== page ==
Low-dose irradiation facilitates effective engraftment of transferred BM

To develop an immune-preserving conditioning strategy for BMT we trialed nonmyeloablative low-dose irradiation. B6.SJL (CD45.1+) recipients were exposed to low-dose irradiation (200, 300, 400 cGy) and C57BL/6 (CD45.2+) BM transferred. Donor BM engrafted and gave rise to mature leukocytes in a time and dose-dependent manner with high proportions of donor-derived leukocytes present in blood from approximately 3 weeks after transfer (Figure 1C). At the end of the test period, the proportion of donor-derived leukocytes in secondary lymphoid tissue (Figure 1D) reflected that in blood indicating either site was suitable for analysis of donor-type cell development. To determine the extent to which the low-dose irradiation used might impact on the ability to prime an effector T-cell response, non-Tg mice were exposed to low-dose (300 cGy) irradiation, rested for 14 days, immunized with KLH/OVA/QuilA, and then the in vitro recall tested by ELISpot a further 7 days later. Low-dose irradiation moderately impacted on the scale of the in vitro KLH recall (Figure 1E) indicating substantial preservation of T-cell responses under the conditions used. OVA recall responses determined by OVA257-264 stimulation in ELISpot were reduced by a similar extent (185 ± 29 versus 85 ± 21 SFU/2.5 × 105 SPC, respectively, not shown).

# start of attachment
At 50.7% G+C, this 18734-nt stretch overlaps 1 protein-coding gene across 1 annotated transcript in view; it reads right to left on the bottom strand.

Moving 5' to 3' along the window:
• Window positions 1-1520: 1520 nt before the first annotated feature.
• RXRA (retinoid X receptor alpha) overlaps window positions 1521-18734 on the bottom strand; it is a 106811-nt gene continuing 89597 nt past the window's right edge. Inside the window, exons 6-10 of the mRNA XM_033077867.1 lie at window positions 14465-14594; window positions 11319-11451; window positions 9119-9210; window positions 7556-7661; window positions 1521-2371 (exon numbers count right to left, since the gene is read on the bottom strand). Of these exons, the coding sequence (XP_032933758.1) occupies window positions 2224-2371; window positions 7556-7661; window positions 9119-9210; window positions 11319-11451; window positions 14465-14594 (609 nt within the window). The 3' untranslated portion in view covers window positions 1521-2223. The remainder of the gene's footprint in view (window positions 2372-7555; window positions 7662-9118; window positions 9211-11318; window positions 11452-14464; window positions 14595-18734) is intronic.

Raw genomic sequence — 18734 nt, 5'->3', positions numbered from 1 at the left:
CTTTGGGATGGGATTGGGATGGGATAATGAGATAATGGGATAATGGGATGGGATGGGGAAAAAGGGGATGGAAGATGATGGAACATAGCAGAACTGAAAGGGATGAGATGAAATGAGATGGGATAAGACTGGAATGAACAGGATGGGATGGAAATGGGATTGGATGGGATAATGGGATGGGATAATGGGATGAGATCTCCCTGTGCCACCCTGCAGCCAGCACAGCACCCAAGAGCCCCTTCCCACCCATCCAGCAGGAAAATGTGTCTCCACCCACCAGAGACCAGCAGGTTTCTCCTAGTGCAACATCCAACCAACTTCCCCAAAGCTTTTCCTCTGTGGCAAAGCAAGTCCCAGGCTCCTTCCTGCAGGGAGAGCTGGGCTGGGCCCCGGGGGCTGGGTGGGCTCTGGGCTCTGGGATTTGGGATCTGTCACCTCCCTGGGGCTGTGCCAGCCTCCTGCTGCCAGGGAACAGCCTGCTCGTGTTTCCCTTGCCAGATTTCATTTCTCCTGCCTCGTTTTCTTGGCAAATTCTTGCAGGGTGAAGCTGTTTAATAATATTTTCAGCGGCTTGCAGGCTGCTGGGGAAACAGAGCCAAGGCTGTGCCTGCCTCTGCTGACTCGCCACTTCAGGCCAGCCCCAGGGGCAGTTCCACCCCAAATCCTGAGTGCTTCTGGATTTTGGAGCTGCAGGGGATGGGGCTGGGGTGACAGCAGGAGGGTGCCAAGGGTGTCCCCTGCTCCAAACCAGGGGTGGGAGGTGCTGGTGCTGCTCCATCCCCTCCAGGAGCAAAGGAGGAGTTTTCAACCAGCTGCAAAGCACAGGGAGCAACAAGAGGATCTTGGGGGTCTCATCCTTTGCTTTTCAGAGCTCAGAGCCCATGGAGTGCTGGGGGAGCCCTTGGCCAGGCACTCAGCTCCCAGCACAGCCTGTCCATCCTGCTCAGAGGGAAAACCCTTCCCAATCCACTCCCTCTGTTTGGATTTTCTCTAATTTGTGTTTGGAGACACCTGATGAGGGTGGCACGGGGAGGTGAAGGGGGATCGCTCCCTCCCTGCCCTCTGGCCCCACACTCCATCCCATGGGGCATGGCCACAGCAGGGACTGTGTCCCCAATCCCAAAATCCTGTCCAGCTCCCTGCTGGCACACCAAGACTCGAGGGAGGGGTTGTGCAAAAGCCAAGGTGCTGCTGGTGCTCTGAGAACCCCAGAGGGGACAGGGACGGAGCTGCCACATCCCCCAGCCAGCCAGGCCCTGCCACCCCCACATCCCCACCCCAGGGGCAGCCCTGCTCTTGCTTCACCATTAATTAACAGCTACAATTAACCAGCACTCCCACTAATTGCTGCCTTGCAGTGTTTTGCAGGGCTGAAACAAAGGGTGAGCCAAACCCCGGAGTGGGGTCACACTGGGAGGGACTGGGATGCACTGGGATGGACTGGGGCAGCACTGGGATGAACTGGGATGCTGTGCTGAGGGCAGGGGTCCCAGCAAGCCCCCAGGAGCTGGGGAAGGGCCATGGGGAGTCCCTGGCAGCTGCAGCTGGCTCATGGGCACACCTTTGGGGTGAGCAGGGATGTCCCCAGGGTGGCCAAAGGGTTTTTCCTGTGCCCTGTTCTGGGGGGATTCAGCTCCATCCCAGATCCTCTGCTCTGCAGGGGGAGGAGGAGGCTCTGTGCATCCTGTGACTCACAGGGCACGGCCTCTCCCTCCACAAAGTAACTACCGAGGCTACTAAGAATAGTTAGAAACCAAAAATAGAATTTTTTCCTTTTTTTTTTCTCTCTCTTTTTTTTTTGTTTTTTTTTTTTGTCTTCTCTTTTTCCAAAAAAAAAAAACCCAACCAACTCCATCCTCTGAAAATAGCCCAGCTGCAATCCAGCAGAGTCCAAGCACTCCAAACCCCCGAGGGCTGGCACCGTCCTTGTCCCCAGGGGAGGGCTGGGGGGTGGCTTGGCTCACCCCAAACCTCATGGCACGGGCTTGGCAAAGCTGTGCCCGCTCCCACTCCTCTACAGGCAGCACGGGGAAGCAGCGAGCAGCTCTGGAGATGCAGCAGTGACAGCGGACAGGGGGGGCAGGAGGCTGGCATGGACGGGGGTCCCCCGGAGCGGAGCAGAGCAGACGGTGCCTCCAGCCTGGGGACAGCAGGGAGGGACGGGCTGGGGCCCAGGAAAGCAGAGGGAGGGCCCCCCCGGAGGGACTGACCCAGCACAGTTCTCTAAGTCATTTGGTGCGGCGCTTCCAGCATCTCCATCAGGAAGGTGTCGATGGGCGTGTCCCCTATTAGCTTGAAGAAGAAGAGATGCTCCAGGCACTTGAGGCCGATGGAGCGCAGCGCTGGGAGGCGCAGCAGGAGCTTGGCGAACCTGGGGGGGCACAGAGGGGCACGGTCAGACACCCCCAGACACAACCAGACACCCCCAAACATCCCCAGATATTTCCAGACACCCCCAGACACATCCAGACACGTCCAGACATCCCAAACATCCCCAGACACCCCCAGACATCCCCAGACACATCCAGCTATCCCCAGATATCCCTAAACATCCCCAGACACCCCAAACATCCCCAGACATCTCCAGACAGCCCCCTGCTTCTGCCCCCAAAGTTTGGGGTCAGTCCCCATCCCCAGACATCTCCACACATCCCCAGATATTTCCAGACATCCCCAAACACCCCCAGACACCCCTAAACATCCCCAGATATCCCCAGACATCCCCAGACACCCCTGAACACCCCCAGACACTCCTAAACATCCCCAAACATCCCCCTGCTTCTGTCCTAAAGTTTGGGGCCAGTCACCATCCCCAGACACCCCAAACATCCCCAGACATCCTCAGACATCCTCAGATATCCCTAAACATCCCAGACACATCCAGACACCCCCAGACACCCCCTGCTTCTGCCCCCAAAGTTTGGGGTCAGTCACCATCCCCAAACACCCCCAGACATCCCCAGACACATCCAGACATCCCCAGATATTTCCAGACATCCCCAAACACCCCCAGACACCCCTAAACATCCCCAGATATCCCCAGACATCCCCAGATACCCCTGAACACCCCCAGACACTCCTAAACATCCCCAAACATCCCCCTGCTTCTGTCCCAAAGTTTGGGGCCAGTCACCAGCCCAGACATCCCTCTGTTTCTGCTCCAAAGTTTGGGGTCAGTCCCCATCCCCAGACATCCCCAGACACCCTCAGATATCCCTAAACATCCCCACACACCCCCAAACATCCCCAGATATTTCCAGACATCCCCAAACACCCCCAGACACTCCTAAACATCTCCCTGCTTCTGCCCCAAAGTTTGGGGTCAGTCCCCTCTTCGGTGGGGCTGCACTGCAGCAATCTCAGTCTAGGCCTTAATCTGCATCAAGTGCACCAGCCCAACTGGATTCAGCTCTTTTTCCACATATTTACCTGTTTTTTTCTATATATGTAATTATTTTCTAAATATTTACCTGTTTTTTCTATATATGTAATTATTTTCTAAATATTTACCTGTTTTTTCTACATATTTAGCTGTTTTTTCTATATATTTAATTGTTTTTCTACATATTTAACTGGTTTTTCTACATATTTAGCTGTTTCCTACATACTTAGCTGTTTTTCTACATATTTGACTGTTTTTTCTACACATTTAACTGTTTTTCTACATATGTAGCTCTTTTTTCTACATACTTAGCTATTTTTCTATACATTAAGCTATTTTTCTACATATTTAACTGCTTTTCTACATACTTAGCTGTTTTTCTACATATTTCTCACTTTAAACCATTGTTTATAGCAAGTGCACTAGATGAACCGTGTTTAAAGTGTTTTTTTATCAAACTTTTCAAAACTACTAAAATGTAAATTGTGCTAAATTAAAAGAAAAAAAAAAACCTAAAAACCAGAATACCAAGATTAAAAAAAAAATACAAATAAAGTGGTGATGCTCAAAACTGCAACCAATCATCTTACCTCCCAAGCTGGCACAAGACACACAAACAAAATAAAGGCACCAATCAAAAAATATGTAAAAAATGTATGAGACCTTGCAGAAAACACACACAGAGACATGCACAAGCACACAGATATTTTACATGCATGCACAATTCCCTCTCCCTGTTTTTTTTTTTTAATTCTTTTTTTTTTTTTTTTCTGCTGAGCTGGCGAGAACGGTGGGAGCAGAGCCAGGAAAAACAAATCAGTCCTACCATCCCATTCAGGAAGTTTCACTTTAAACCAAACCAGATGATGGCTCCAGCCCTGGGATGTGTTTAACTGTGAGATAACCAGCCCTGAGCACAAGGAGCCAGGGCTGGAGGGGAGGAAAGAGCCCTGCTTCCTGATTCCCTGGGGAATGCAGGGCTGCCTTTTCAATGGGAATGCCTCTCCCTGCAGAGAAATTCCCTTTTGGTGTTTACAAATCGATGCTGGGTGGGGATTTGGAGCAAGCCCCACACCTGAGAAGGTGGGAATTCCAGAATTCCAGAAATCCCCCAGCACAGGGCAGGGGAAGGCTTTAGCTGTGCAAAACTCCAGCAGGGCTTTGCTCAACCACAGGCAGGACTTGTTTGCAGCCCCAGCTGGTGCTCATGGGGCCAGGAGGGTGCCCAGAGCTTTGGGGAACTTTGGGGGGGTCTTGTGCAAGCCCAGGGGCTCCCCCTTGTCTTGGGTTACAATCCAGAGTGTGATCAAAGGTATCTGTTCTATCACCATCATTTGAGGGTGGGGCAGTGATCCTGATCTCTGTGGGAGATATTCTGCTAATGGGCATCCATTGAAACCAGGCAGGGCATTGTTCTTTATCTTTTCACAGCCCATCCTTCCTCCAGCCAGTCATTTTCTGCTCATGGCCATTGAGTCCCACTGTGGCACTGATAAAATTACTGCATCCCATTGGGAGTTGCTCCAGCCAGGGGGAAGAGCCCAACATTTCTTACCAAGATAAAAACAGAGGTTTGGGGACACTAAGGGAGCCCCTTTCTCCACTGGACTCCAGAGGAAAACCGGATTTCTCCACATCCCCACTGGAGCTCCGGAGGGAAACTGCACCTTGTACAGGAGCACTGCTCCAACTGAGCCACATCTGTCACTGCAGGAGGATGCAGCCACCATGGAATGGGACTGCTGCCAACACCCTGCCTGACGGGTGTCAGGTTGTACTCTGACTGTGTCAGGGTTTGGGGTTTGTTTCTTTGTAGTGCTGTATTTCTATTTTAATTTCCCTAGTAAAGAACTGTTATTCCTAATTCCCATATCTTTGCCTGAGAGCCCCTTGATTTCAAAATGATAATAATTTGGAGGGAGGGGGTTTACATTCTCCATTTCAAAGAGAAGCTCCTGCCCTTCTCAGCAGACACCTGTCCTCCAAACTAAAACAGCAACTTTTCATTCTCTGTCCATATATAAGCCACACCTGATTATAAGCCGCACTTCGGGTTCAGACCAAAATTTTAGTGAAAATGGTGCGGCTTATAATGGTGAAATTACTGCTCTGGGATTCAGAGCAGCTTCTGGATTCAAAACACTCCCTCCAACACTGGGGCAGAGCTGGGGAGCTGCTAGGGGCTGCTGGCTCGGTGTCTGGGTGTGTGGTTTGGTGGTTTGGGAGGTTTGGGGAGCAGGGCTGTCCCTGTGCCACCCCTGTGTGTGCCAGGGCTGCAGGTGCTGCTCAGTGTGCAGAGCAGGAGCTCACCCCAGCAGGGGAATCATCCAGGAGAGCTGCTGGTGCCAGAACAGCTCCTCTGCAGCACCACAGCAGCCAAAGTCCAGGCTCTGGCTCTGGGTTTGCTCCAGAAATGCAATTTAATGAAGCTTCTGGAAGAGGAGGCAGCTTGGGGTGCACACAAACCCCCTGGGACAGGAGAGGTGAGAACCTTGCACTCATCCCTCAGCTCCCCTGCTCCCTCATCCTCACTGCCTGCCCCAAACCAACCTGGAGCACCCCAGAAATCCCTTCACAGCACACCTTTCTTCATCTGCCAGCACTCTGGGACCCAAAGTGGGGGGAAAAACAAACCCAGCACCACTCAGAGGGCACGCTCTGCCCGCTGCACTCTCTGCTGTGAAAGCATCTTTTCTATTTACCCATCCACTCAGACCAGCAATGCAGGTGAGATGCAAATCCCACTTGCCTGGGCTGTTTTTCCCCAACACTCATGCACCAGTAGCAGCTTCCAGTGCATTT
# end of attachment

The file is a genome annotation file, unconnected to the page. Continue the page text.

Targeting antigen to dendritic cells permits high levels of antigen-encoding bone marrow engraftment after immune-preserving low-dose irradiation